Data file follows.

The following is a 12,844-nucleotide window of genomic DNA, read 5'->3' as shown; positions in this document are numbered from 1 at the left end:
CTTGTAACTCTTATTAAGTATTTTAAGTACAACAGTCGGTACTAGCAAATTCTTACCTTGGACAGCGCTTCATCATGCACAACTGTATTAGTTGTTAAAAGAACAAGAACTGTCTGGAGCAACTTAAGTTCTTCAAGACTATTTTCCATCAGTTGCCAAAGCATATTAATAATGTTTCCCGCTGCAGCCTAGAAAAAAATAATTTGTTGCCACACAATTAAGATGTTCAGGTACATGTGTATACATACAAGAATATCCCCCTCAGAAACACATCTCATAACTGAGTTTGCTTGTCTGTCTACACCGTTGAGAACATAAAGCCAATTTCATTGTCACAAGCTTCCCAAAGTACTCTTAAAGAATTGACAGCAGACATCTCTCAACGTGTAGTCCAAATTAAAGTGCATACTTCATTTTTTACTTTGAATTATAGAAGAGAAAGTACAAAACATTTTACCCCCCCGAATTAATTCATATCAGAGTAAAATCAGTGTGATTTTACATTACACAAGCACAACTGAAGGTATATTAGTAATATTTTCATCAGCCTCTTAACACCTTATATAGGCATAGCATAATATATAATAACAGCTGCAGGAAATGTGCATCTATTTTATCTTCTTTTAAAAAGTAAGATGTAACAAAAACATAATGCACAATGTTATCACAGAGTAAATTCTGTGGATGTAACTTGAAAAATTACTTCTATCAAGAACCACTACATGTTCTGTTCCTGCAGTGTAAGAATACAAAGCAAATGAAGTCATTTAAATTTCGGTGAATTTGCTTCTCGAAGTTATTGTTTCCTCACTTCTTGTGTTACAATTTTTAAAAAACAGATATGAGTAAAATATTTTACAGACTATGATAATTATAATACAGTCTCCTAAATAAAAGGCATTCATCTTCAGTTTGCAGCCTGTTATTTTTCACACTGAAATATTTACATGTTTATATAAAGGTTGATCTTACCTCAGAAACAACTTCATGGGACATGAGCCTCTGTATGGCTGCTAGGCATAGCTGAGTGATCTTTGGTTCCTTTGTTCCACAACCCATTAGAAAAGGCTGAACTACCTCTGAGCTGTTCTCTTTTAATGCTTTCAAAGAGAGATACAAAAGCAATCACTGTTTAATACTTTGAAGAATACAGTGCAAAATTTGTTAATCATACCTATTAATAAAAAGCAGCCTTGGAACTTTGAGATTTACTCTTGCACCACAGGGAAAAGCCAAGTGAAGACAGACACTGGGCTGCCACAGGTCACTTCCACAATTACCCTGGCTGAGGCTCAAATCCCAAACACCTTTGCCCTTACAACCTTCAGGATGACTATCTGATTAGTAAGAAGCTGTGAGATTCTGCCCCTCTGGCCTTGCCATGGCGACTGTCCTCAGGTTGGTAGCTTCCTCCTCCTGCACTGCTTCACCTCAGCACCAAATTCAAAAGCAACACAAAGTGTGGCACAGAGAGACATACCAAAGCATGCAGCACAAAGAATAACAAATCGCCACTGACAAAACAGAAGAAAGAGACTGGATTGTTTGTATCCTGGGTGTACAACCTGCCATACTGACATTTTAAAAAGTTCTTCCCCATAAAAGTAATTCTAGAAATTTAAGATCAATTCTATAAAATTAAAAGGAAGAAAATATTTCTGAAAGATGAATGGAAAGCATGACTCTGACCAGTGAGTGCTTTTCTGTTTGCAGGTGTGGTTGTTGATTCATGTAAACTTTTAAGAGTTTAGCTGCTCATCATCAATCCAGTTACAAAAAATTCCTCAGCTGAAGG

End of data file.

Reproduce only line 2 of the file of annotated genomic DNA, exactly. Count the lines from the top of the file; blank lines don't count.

CTTGTAACTCTTATTAAGTATTTTAAGTACAACAGTCGGTACTAGCAAATTCTTACCTTGGACAGCGCTTCATCATGCACAACTGTATTAGTTGTTAAAAGAACAAGAACTGTCTGGAGCAACTTAAGTTCTTCAAGACTATTTTCCATCAGTTGCCAAAGCATATTAATAATGTTTCCCGCTGCAGCCTAGAAAAAAATAATTTGTTGCCACACAATTAAGATGTTCAGGTACATGTGTATACATACAAGAATATCCCCCTCAGAAACACATCTCATAACTGAGTTTGCTTGTCTGTCTACACCGTTGAGAACATAAAGCCAATTTCATTGTCACAAGCTTCCCAAAGTACTCTTAAAGAATTGACAGCAGACATCTCTCAACGTGTAGTCCAAATTAAAGTGCATACTTCATTTTTTACTTTGAATTATAGAAGAGAAAGTACAAAACATTTTACCCCCCCGAATTAATTCATATCAGAGTAAAATCAGTGTGATTTTACATTACACAAGCACAACTGAAGGTATATTAGTAATATTTTCATCAGCCTCTTAACACCTTATATAGGCATAGCATAATATATAATAACAGCTGCAGGAAATGTGCATCTATTTTATCTTCTTTTAAAAAGTAAGATGTAACAAAAACATAATGCACAATGTTATCACAGAGTAAATTCTGTGGATGTAACTTGAAAAATTACTTCTATCAAGAACCACTACATGTTCTGTTCCTGCAGTGTAAGAATACAAAGCAAATGAAGTCATTTAAATTTCGGTGAATTTGCTTCTCGAAGTTATTGTTTCCTCACTTCTTGTGTTACAATTTTTAAAAAACAGATATGAGTAAAATATTTTACAGACTATGATAATTATAATACAGTCTCCTAAATAAAAGGCATTCATCTTCAGTTTGCAGCCTGTTATTTTTCACACTGAAATATTTACATGTTTATATAAAGGTTGATCTTACCTCAGAAACAACTTCATGGGACATGAGCCTCTGTATGGCTGCTAGGCATAGCTGAGTGATCTTTGGTTCCTTTGTTCCACAACCCATTAGAAAAGGCTGAACTACCTCTGAGCTGTTCTCTTTTAATGCTTTCAAAGAGAGATACAAAAGCAATCACTGTTTAATACTTTGAAGAATACAGTGCAAAATTTGTTAATCATACCTATTAATAAAAAGCAGCCTTGGAACTTTGAGATTTACTCTTGCACCACAGGGAAAAGCCAAGTGAAGACAGACACTGGGCTGCCACAGGTCACTTCCACAATTACCCTGGCTGAGGCTCAAATCCCAAACACCTTTGCCCTTACAACCTTCAGGATGACTATCTGATTAGTAAGAAGCTGTGAGATTCTGCCCCTCTGGCCTTGCCATGGCGACTGTCCTCAGGTTGGTAGCTTCCTCCTCCTGCACTGCTTCACCTCAGCACCAAATTCAAAAGCAACACAAAGTGTGGCACAGAGAGACATACCAAAGCATGCAGCACAAAGAATAACAAATCGCCACTGACAAAACAGAAGAAAGAGACTGGATTGTTTGTATCCTGGGTGTACAACCTGCCATACTGACATTTTAAAAAGTTCTTCCCCATAAAAGTAATTCTAGAAATTTAAGATCAATTCTATAAAATTAAAAGGAAGAAAATATTTCTGAAAGATGAATGGAAAGCATGACTCTGACCAGTGAGTGCTTTTCTGTTTGCAGGTGTGGTTGTTGATTCATGTAAACTTTTAAGAGTTTAGCTGCTCATCATCAATCCAGTTACAAAAAATTCCTCAGCTGAAGG